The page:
The objective of the SWARM-BOTS project is to study a novel approach to the design, hardware implementation, test and use of self-assembling, self-organising, metamorphic robotic systems called swarm-bots. This novel approach finds its theoretical roots in recent studies in swarm intelligence, that is, in studies of the self-organising and self-assembling capabilities shown by social insects and other animal societies.

By the end of the project a demonstration of the proposed approach will be made by means of the physical construction of at least one swarm-bot, that is, a self-assembling and self-organising robot composed of a number (30-35) of smaller devices, called s-bots.

Because currently no such artifacts exists, a first step in measuring success is the realisation of a working swarm-bot. In particular, we intend to test the feasibility of the integration of swarm intelligence, reinforcement learning and evolutionary computation paradigms for the implementation of self-assembling and self-organising metamorphic robots by constructing a swarm-bot prototype. A major measurable goal will therefore be the (hardware) construction of such a prototype. The project will be considered successful if a working prototype capable of on-line self-organisation can be demonstrated at the end of the project. The working prototype will be able to achieve the following three sets of objectives:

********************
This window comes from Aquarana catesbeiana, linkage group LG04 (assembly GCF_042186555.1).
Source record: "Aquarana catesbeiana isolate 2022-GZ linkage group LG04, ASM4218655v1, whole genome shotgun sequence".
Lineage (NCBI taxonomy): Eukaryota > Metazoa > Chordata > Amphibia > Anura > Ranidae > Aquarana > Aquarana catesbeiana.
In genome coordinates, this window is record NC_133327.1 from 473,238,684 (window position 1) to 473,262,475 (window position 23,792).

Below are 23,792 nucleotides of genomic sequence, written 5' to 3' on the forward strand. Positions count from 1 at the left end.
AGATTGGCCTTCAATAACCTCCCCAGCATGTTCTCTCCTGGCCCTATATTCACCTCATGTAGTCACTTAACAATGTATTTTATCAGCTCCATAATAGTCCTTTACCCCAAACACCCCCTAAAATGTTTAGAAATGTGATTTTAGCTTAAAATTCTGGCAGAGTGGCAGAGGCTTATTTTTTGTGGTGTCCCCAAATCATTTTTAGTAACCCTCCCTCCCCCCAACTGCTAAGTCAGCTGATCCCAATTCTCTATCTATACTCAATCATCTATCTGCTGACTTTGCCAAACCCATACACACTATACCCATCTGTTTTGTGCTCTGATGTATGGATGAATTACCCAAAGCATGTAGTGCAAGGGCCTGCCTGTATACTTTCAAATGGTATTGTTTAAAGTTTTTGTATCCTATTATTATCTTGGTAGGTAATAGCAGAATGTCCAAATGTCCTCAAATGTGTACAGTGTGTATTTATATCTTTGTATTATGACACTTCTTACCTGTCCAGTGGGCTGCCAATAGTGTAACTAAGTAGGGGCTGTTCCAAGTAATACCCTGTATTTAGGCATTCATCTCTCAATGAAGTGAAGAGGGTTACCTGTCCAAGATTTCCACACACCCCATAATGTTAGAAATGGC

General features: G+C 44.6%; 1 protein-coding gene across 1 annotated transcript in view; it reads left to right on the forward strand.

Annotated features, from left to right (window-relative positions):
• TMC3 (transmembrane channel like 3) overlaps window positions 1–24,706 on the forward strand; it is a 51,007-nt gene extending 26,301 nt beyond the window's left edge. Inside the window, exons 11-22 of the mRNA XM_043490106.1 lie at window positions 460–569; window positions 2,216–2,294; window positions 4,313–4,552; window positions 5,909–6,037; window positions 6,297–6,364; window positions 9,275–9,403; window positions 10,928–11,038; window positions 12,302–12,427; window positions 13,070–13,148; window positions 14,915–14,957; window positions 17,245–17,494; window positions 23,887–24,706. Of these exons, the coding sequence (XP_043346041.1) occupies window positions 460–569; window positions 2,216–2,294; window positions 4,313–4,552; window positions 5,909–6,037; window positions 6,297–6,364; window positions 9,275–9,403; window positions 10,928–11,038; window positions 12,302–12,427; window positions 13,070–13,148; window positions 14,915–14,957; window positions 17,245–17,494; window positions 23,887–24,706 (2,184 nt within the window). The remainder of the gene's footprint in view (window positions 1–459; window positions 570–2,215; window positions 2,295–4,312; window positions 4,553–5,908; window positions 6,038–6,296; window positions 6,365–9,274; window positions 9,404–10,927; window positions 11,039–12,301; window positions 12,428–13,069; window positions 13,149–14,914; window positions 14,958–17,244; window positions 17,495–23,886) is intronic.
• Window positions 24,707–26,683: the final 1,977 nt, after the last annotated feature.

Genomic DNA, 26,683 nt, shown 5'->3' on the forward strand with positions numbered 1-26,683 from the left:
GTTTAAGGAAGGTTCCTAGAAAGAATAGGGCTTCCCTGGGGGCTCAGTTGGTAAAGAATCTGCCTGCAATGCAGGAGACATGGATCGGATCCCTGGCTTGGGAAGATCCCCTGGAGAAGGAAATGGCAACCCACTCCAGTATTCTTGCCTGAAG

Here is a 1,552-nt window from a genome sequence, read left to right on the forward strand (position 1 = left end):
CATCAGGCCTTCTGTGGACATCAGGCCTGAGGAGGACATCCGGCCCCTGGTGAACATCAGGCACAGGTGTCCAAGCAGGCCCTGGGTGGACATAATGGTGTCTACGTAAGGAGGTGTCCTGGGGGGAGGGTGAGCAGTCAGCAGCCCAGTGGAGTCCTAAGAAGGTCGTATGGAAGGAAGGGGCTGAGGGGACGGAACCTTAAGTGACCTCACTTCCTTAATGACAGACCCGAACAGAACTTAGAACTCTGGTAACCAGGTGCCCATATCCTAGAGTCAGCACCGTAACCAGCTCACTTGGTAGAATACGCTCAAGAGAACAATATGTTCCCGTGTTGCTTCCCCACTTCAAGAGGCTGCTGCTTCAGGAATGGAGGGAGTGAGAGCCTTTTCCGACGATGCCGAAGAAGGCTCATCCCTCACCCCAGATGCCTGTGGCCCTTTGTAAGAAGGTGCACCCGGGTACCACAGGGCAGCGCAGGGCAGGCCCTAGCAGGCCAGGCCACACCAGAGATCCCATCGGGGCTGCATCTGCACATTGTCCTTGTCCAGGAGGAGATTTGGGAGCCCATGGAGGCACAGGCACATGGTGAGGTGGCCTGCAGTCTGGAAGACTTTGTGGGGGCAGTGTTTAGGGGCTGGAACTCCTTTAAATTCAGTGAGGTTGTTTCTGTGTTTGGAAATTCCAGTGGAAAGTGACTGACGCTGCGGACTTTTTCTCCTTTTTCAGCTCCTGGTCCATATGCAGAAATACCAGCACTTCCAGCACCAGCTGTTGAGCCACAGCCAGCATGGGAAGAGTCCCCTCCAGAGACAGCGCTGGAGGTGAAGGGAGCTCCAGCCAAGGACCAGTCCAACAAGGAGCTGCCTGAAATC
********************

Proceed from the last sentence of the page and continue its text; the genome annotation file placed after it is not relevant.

Dynamic shape formation/change:

our swarm-bot, composed of at least twenty s-bots randomly distributed on the floor, will be able to self-assemble into a number of different planar and 3D geometric configurations, for example like those found in ant colonies and in patterns of differential adhesion by developing cells. These configurations will be closed shapes with internal structure, such as
  1. centre/periphery figures (for example, all s-bots with a given set of sensors will stay on the outer perimeter whereas all other s-bots will remain inside);
  2. checker-board;
  3. split (each half of the assembly will contain s-bots with similar characteristics);
In addition, we shall test transitions between shapes. A long-term goal, but not necessary for the success of this project, is to achieve emergent expulsion of "dead bodies", that is of s-bots that are no longer functioning.

Navigation on rough terrain:

our swarm-bot, composed of at least twenty s-bots, will be capable of autonomously moving across the terrain guided by sensory information gathered by individual s-bots. In particular, we intend to achieve the following objectives:
  1. light following while maintaining the original shape (for example, one of those described above);
  2. light following through narrow passages and tunnels that require dynamic reconfiguration of the swarm-bot;
  3. passing over a hole or through a steep concave region that could not be passed by a single s-bot;
  4. moving from point A to B (for example, on a shortest possible trajectory) on rough terrain.